About our painting
This completely unimportant military engagement became a very popular subject of paintings, engravings, songs, poems and books during the first half of the 17th century, both in Flanders and in Holland. Of course every side could find himself in the result of the duel: “Dutchmen” (as ‘s Hertogenbosch fell in Dutch, Protestants hands in 1629) fighting for the Spaniards had beaten French cavalrymen fighting for the Dutch.
The first artist who started painting the Battle of Leckerbeetje must have been the Flemish painter Sebastiaen Vrancx. Many versions are either attributed to him, to his pupil Pieter Snayers and to their workshops and followers. On the Dutch side we know of paintings by Joost Cornelisz. Droochsloot and by Gerrit van Santen.
Typical of these early representations of battle scenes is the lack of uniforms. These appeared only at the end of the 17th century. 16th and 17th century soldiers recognized each other by colours: orange (sometimes also blue or black) for the Dutch, red for the Spanish. These colours appeared in sashes, worn round the middle, and in plumes, attached to the hats and helmets.
Cuirassiers wore then still a full, heavy armour and helmet, they protected themselves in a very old-fashioned way. But at that period they used already guns. Be it a gun with a single bullet. So one would try to approach an enemy as close as possible, have one shot at him at close range and then continue the battle fighting with a sword.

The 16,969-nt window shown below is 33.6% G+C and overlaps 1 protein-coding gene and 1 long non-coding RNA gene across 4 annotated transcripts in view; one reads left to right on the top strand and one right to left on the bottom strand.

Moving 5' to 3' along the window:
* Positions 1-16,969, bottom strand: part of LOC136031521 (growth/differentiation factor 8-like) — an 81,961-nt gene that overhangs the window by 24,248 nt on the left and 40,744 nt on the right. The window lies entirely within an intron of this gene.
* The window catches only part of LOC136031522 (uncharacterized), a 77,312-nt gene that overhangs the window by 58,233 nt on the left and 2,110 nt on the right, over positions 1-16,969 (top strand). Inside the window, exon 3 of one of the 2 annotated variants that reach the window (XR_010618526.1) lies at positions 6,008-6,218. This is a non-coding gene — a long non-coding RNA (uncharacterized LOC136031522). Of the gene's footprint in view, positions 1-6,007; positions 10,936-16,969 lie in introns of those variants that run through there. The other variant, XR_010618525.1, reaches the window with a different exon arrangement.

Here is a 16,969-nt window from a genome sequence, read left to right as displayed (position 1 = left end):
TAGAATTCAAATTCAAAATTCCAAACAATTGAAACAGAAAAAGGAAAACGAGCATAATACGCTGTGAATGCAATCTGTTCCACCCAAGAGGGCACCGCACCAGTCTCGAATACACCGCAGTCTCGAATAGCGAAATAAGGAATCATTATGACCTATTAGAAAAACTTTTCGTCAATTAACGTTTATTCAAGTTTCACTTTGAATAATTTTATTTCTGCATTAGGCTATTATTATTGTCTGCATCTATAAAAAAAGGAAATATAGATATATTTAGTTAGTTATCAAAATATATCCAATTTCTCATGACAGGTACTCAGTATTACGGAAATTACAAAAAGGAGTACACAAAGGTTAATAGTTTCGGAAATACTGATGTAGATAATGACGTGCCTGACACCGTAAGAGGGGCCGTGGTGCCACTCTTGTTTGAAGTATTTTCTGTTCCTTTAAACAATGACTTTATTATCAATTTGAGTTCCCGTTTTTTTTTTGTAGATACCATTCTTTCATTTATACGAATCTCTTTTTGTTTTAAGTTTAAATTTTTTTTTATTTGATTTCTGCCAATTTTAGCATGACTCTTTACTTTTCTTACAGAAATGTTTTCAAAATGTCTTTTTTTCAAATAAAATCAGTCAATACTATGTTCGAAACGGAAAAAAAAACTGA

Within a few decades almost all metal protections were replaced by velvet coats and hats: these would still protect the men sufficiently, but foremost permit them to move more freely and promptly.
The description of our painting
- in the background we can see the city of ‘s Hertogenbosch, in front of it the Vucht Heath ("Vuchter Heide");
- on the left and right hand side in the back each group has brought its 2 trumpeteers on horseback, sounding the start of the fight;
- behind the 2 left (Dutch) trumpeteers there is a gibbet, where, according to some sources, the 5 captured Frenchmen were to be hung;
- in the foreground at left lies the dead figure of Leckerbeetje (identified as “Leckerbeetien”), with around his middle an orange sash. At the very start of the battle he was shot dead by de Breauté;
- de Breauté must be mounting the white horse in the centre foreground;
- in the foreground at the extreme right a cuirassier falls from his horse. He is erroneously identified as “Grobbendoncq”. But the Spanish archduke Albert had defended governor Grobbendonck to fight this duel; Grobbendonck did therefore not participate to this duel. Instead Leckerbeetje, who had already been involved in the first fight where the French had been made prisoner, was the leader of the 21 horsemen from ‘s Hertogenbosch.
Why should you buy this painting?
Because it is a very decorative representation of the Duel of Leckerbeetje.